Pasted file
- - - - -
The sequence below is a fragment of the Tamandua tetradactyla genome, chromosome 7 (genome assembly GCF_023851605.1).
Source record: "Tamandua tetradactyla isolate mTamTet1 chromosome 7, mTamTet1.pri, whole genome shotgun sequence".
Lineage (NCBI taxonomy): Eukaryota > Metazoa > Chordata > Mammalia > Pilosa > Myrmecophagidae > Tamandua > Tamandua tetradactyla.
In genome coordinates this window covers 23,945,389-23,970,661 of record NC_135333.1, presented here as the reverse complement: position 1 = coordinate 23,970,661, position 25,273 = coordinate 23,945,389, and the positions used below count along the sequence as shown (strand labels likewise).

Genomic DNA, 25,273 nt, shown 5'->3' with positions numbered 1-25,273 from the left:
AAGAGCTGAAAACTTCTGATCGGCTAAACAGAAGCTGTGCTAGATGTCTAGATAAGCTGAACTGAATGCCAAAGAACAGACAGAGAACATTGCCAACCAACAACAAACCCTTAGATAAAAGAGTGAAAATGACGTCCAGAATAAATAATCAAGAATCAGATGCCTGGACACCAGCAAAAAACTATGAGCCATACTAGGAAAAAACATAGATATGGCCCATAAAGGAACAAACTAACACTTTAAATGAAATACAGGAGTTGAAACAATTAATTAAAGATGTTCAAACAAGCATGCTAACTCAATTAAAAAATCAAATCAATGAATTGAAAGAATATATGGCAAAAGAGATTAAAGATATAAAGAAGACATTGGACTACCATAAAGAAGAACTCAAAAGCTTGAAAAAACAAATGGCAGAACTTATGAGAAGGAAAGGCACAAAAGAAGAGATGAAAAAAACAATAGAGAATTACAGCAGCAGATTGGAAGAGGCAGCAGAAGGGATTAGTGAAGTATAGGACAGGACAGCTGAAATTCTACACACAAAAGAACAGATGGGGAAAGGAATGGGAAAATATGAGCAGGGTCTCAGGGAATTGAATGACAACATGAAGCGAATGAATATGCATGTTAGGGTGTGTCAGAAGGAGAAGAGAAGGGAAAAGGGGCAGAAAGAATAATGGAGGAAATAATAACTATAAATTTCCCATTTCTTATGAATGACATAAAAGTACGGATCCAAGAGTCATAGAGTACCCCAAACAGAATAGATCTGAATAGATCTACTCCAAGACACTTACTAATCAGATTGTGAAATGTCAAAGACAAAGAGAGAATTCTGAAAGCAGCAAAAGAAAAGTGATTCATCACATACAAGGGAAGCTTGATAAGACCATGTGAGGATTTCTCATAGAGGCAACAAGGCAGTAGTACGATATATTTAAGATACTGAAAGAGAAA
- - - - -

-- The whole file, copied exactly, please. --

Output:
The sequence below is a fragment of the Tamandua tetradactyla genome, chromosome 7 (genome assembly GCF_023851605.1).
Source record: "Tamandua tetradactyla isolate mTamTet1 chromosome 7, mTamTet1.pri, whole genome shotgun sequence".
Lineage (NCBI taxonomy): Eukaryota > Metazoa > Chordata > Mammalia > Pilosa > Myrmecophagidae > Tamandua > Tamandua tetradactyla.
In genome coordinates this window covers 23,945,389-23,970,661 of record NC_135333.1, presented here as the reverse complement: position 1 = coordinate 23,970,661, position 25,273 = coordinate 23,945,389, and the positions used below count along the sequence as shown (strand labels likewise).

Genomic DNA, 25,273 nt, shown 5'->3' with positions numbered 1-25,273 from the left:
AAGAGCTGAAAACTTCTGATCGGCTAAACAGAAGCTGTGCTAGATGTCTAGATAAGCTGAACTGAATGCCAAAGAACAGACAGAGAACATTGCCAACCAACAACAAACCCTTAGATAAAAGAGTGAAAATGACGTCCAGAATAAATAATCAAGAATCAGATGCCTGGACACCAGCAAAAAACTATGAGCCATACTAGGAAAAAACATAGATATGGCCCATAAAGGAACAAACTAACACTTTAAATGAAATACAGGAGTTGAAACAATTAATTAAAGATGTTCAAACAAGCATGCTAACTCAATTAAAAAATCAAATCAATGAATTGAAAGAATATATGGCAAAAGAGATTAAAGATATAAAGAAGACATTGGACTACCATAAAGAAGAACTCAAAAGCTTGAAAAAACAAATGGCAGAACTTATGAGAAGGAAAGGCACAAAAGAAGAGATGAAAAAAACAATAGAGAATTACAGCAGCAGATTGGAAGAGGCAGCAGAAGGGATTAGTGAAGTATAGGACAGGACAGCTGAAATTCTACACACAAAAGAACAGATGGGGAAAGGAATGGGAAAATATGAGCAGGGTCTCAGGGAATTGAATGACAACATGAAGCGAATGAATATGCATGTTAGGGTGTGTCAGAAGGAGAAGAGAAGGGAAAAGGGGCAGAAAGAATAATGGAGGAAATAATAACTATAAATTTCCCATTTCTTATGAATGACATAAAAGTACGGATCCAAGAGTCATAGAGTACCCCAAACAGAATAGATCTGAATAGATCTACTCCAAGACACTTACTAATCAGATTGTGAAATGTCAAAGACAAAGAGAGAATTCTGAAAGCAGCAAAAGAAAAGTGATTCATCACATACAAGGGAAGCTTGATAAGACCATGTGAGGATTTCTCATAGAGGCAACAAGGCAGTAGTACGATATATTTAAGATACTGAAAGAGAAA